Day 1 Severe Weather Outlook

Valid 022000Z – 031200Z


Severe thunderstorms are possible this afternoon through early
Tuesday morning across parts of the Northern Plains and Upper
Midwest, with the most likely corridor from North Dakota to central
Minnesota and west-central Wisconsin. Other severe storms are
possible across the Northeast States, along with a low tornado risk
along the Florida east coast.

…Northern Plains and Upper Mississippi Valley…
Changes to this outlook include an east/southeast expansion in the
risk categories to include more of western Wisconsin for an
anticipated MCS and/or cluster of storms. Strong instability
continues to develop south of the warm front from SD into southern
MN. An initial cluster of storms over central ND will continue
southeastward with a damaging wind and hail threat, increasing later
this evening and overnight as the system encounter warmer air. In
addition, a tornado or two will be possible given favorable shear

For more information regarding ongoing storms over ND, see mesoscale
discussion 1913.

..Jewell.. 09/02/2019

.PREV DISCUSSION… /ISSUED 1147 AM CDT Mon Sep 02 2019/

…Dakotas/Upper Midwest…
Severe thunderstorm potential is expected to steadily increase this
afternoon into tonight, initially across the Dakotas this afternoon
and into Minnesota and western Wisconsin late this
evening/overnight, with all severe-weather-related risks possible.

A consequential shortwave trough by late-summer standards will
continue to amplify/dig southeastward over southern portions of
Alberta/Saskatchewan today, reaching the eastern Dakotas and
Minnesota tonight. Increasing mid-level height falls and
strengthening deep-layer winds will be associated with this trough,
all while a moist air mass steadily spreads northward in relation to
a northward-moving warm front across the region.

Initially, a band of mid-level warm advection will support elevated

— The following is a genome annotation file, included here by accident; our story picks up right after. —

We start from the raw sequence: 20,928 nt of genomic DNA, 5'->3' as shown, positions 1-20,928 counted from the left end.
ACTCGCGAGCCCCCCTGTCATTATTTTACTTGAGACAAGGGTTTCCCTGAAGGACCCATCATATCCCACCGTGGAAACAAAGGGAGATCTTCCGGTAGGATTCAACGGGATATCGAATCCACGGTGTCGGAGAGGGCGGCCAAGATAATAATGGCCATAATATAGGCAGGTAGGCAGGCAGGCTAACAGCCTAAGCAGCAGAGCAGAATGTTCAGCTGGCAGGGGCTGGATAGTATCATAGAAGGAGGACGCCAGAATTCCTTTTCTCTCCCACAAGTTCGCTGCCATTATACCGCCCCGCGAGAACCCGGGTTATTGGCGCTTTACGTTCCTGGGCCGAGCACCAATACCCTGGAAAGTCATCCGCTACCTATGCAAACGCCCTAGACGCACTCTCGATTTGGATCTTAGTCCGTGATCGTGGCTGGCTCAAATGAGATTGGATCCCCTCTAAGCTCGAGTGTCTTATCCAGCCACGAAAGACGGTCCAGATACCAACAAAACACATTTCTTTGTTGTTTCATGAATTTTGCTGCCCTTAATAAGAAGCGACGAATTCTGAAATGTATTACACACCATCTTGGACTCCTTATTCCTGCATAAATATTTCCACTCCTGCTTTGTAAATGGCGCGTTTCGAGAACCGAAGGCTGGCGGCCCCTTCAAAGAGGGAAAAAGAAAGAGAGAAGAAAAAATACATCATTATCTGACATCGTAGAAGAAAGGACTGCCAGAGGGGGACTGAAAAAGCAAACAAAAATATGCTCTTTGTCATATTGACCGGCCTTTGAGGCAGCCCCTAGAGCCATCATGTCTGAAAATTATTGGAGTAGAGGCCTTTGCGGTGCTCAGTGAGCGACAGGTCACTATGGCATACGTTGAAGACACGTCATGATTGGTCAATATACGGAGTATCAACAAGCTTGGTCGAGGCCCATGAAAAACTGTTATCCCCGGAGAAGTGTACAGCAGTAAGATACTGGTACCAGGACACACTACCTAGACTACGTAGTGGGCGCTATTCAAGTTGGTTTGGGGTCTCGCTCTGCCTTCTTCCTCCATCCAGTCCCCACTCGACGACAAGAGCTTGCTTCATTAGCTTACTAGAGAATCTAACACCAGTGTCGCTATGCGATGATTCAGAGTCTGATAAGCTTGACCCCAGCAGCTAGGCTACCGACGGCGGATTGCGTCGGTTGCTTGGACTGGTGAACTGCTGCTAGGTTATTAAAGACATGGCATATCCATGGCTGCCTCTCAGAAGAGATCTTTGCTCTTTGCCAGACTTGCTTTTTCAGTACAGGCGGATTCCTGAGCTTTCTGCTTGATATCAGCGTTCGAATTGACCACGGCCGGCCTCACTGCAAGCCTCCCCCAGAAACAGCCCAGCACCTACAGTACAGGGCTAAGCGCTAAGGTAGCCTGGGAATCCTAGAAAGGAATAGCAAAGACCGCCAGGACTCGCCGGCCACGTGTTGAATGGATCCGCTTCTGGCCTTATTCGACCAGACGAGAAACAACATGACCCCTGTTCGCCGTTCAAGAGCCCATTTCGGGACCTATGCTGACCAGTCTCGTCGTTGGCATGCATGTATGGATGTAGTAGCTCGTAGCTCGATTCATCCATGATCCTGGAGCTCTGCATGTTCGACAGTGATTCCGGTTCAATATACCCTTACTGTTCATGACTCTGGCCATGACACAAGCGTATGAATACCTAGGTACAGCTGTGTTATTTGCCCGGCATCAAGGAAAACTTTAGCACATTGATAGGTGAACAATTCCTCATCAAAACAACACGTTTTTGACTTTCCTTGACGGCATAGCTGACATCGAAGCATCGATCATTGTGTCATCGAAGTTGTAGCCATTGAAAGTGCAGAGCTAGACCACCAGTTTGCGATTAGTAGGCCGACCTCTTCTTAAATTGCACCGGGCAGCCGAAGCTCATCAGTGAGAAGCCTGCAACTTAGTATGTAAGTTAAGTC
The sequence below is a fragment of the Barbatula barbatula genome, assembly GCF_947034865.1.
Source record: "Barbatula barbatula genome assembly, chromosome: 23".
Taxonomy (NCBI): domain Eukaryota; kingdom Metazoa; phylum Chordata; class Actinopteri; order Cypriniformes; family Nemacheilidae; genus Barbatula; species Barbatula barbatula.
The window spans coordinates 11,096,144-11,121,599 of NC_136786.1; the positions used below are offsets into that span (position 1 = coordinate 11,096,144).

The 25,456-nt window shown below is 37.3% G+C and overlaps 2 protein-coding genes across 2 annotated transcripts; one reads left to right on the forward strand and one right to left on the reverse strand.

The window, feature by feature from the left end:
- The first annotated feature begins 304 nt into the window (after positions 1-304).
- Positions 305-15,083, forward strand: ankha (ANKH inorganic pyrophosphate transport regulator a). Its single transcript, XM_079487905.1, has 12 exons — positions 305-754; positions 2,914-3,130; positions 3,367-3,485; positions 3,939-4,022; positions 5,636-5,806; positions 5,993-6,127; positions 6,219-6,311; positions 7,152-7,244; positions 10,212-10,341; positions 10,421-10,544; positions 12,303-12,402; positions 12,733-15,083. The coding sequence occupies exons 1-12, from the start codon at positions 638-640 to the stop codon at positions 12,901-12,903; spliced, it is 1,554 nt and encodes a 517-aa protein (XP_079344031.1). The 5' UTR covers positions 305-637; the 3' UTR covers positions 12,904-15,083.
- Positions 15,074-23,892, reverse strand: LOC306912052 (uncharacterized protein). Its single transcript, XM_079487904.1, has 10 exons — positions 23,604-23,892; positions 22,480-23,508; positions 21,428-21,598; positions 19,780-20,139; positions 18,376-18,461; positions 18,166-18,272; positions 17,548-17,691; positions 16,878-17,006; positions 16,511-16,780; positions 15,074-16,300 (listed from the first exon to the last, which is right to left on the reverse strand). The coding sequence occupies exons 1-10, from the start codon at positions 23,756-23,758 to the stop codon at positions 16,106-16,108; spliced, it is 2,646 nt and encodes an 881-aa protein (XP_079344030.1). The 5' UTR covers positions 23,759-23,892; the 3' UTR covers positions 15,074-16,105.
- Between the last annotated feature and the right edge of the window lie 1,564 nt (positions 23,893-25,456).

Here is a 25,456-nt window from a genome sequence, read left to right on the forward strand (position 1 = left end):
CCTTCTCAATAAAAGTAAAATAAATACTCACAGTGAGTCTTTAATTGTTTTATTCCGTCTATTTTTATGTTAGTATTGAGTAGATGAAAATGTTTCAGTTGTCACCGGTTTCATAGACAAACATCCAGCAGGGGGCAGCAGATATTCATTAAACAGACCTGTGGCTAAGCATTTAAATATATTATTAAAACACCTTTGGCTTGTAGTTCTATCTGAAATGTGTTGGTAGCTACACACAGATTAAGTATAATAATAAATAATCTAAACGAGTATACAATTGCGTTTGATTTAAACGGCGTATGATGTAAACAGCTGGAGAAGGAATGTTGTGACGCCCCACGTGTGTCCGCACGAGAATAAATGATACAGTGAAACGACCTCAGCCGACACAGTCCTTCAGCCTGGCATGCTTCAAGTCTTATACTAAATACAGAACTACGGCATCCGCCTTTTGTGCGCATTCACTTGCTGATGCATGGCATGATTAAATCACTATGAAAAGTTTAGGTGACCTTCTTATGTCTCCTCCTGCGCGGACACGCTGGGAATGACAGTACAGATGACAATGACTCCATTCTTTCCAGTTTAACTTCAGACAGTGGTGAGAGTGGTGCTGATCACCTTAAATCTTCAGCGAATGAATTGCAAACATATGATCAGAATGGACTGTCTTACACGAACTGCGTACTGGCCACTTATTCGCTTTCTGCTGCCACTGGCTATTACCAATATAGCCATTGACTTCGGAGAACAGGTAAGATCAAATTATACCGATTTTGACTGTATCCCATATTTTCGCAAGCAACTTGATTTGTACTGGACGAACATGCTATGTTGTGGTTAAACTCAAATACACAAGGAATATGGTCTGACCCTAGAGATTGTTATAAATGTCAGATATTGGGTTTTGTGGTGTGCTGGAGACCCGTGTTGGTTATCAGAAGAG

convection spreading from northeast Montana/northwest North Dakota,
some of which may be capable of severe hail. See Mesoscale
Discussion 1911 for short-term details. It is likely that convection
will further increase in coverage/organization this afternoon while
becoming increasingly near-surface-based in closer proximity to the
warm front with an increasing damaging wind potential aside from
large hail. It appears likely that a well-organized MCS will evolve
by late afternoon/early evening.

Although some questions exist regarding the stability of the
low-level thermodynamic environment late tonight, storm
organization/forward acceleration will be influenced by a dramatic
strengthening of 850/700 mb winds. This suggests damaging wind
potential will likely further increase late this evening/early
overnight, particularly in closer proximity to the warm front, as
the MCS accelerates east-southeastward across a broad part of
central Minnesota. Damaging winds aside, this will also include some
potential for QLCS-related tornadoes along with continued severe
hail potential.

…Southern New England through northern Virginia…
Bands of convection are moving across southern New England and
northern New Jersey/southeast New York at midday. Surface-based
buoyancy will tend to remain modest where low-level hodographs will
remain modestly enlarged, but isolated damaging wind and/or brief
tornado is possible. Farther southwest, across a broader part of the
Mid-Atlantic region, isolated to scattered thunderstorms may develop
as a weaker upstream impulse shifts east from Lower Michigan and
interacts with a lee surface trough. Adequate deep-layer shear will
exist for isolated strong gusts and marginally severe hail.

…Florida Atlantic coast…
Hurricane Dorian is forecast to drift northwestward through the
period; reference NHC forecasts for the latest details. Dorian
should remain far enough offshore to limit the overall tornado
threat as typical on the western periphery of hurricanes. That said,
low-level hodographs should gain some additional length/curvature
through late today and tonight as winds strengthen along the east
coast of the Peninsula. Any cells that can develop in outer
rainbands this afternoon into tonight might pose a risk for a brief


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